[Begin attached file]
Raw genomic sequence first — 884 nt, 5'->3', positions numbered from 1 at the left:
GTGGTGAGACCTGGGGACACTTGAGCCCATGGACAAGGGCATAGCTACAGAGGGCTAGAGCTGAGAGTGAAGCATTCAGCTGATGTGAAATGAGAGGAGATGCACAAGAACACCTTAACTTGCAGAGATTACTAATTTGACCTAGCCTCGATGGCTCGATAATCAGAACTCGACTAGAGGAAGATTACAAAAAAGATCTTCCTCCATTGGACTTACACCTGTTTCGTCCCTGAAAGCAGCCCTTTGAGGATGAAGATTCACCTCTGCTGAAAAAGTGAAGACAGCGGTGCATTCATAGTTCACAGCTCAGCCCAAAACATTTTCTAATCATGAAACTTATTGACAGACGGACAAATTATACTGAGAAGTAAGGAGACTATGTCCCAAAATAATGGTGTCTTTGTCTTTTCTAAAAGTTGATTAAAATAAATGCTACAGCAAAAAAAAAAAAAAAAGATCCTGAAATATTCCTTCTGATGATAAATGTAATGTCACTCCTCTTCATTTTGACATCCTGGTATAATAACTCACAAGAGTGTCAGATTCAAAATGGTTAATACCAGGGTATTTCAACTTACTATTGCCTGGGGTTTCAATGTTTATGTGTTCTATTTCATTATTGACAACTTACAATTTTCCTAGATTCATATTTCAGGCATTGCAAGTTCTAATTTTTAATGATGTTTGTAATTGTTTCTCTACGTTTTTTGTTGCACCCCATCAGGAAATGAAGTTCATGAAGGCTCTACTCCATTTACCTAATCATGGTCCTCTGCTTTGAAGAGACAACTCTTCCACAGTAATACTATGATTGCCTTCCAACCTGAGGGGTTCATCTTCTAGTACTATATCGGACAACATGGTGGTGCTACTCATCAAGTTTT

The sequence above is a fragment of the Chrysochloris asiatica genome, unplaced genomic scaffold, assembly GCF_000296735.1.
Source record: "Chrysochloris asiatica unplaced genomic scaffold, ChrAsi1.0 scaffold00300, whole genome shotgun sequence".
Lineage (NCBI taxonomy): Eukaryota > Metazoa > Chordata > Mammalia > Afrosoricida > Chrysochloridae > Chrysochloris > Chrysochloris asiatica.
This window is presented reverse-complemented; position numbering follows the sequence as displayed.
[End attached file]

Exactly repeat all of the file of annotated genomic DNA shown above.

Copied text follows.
Raw genomic sequence first — 884 nt, 5'->3', positions numbered from 1 at the left:
GTGGTGAGACCTGGGGACACTTGAGCCCATGGACAAGGGCATAGCTACAGAGGGCTAGAGCTGAGAGTGAAGCATTCAGCTGATGTGAAATGAGAGGAGATGCACAAGAACACCTTAACTTGCAGAGATTACTAATTTGACCTAGCCTCGATGGCTCGATAATCAGAACTCGACTAGAGGAAGATTACAAAAAAGATCTTCCTCCATTGGACTTACACCTGTTTCGTCCCTGAAAGCAGCCCTTTGAGGATGAAGATTCACCTCTGCTGAAAAAGTGAAGACAGCGGTGCATTCATAGTTCACAGCTCAGCCCAAAACATTTTCTAATCATGAAACTTATTGACAGACGGACAAATTATACTGAGAAGTAAGGAGACTATGTCCCAAAATAATGGTGTCTTTGTCTTTTCTAAAAGTTGATTAAAATAAATGCTACAGCAAAAAAAAAAAAAAAAGATCCTGAAATATTCCTTCTGATGATAAATGTAATGTCACTCCTCTTCATTTTGACATCCTGGTATAATAACTCACAAGAGTGTCAGATTCAAAATGGTTAATACCAGGGTATTTCAACTTACTATTGCCTGGGGTTTCAATGTTTATGTGTTCTATTTCATTATTGACAACTTACAATTTTCCTAGATTCATATTTCAGGCATTGCAAGTTCTAATTTTTAATGATGTTTGTAATTGTTTCTCTACGTTTTTTGTTGCACCCCATCAGGAAATGAAGTTCATGAAGGCTCTACTCCATTTACCTAATCATGGTCCTCTGCTTTGAAGAGACAACTCTTCCACAGTAATACTATGATTGCCTTCCAACCTGAGGGGTTCATCTTCTAGTACTATATCGGACAACATGGTGGTGCTACTCATCAAGTTTT

The sequence above is a fragment of the Chrysochloris asiatica genome, unplaced genomic scaffold, assembly GCF_000296735.1.
Source record: "Chrysochloris asiatica unplaced genomic scaffold, ChrAsi1.0 scaffold00300, whole genome shotgun sequence".
Lineage (NCBI taxonomy): Eukaryota > Metazoa > Chordata > Mammalia > Afrosoricida > Chrysochloridae > Chrysochloris > Chrysochloris asiatica.
This window is presented reverse-complemented; position numbering follows the sequence as displayed.